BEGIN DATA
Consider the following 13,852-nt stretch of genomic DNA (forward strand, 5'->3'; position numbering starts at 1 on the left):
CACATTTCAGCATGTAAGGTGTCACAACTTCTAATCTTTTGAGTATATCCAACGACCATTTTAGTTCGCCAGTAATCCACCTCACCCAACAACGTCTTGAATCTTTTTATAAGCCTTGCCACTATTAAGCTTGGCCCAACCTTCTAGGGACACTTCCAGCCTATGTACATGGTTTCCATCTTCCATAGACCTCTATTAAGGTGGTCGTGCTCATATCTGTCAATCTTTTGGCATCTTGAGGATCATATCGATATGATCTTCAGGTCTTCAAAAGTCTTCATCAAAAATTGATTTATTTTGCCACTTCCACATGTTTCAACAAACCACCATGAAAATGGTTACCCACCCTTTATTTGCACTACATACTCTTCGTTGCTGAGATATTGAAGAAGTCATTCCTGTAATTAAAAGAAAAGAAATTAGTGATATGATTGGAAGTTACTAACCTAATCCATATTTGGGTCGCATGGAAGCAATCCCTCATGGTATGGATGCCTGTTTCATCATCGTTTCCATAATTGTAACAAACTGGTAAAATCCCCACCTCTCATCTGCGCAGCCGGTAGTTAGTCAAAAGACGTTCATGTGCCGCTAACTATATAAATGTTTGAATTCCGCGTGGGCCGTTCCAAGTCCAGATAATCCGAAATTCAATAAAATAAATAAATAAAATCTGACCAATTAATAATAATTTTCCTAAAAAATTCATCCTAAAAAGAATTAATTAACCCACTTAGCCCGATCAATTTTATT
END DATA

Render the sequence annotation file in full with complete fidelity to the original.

Consider the following 13,852-nt stretch of genomic DNA (forward strand, 5'->3'; position numbering starts at 1 on the left):
CACATTTCAGCATGTAAGGTGTCACAACTTCTAATCTTTTGAGTATATCCAACGACCATTTTAGTTCGCCAGTAATCCACCTCACCCAACAACGTCTTGAATCTTTTTATAAGCCTTGCCACTATTAAGCTTGGCCCAACCTTCTAGGGACACTTCCAGCCTATGTACATGGTTTCCATCTTCCATAGACCTCTATTAAGGTGGTCGTGCTCATATCTGTCAATCTTTTGGCATCTTGAGGATCATATCGATATGATCTTCAGGTCTTCAAAAGTCTTCATCAAAAATTGATTTATTTTGCCACTTCCACATGTTTCAACAAACCACCATGAAAATGGTTACCCACCCTTTATTTGCACTACATACTCTTCGTTGCTGAGATATTGAAGAAGTCATTCCTGTAATTAAAAGAAAAGAAATTAGTGATATGATTGGAAGTTACTAACCTAATCCATATTTGGGTCGCATGGAAGCAATCCCTCATGGTATGGATGCCTGTTTCATCATCGTTTCCATAATTGTAACAAACTGGTAAAATCCCCACCTCTCATCTGCGCAGCCGGTAGTTAGTCAAAAGACGTTCATGTGCCGCTAACTATATAAATGTTTGAATTCCGCGTGGGCCGTTCCAAGTCCAGATAATCCGAAATTCAATAAAATAAATAAATAAAATCTGACCAATTAATAATAATTTTCCTAAAAAATTCATCCTAAAAAGAATTAATTAACCCACTTAGCCCGATCAATTTTATT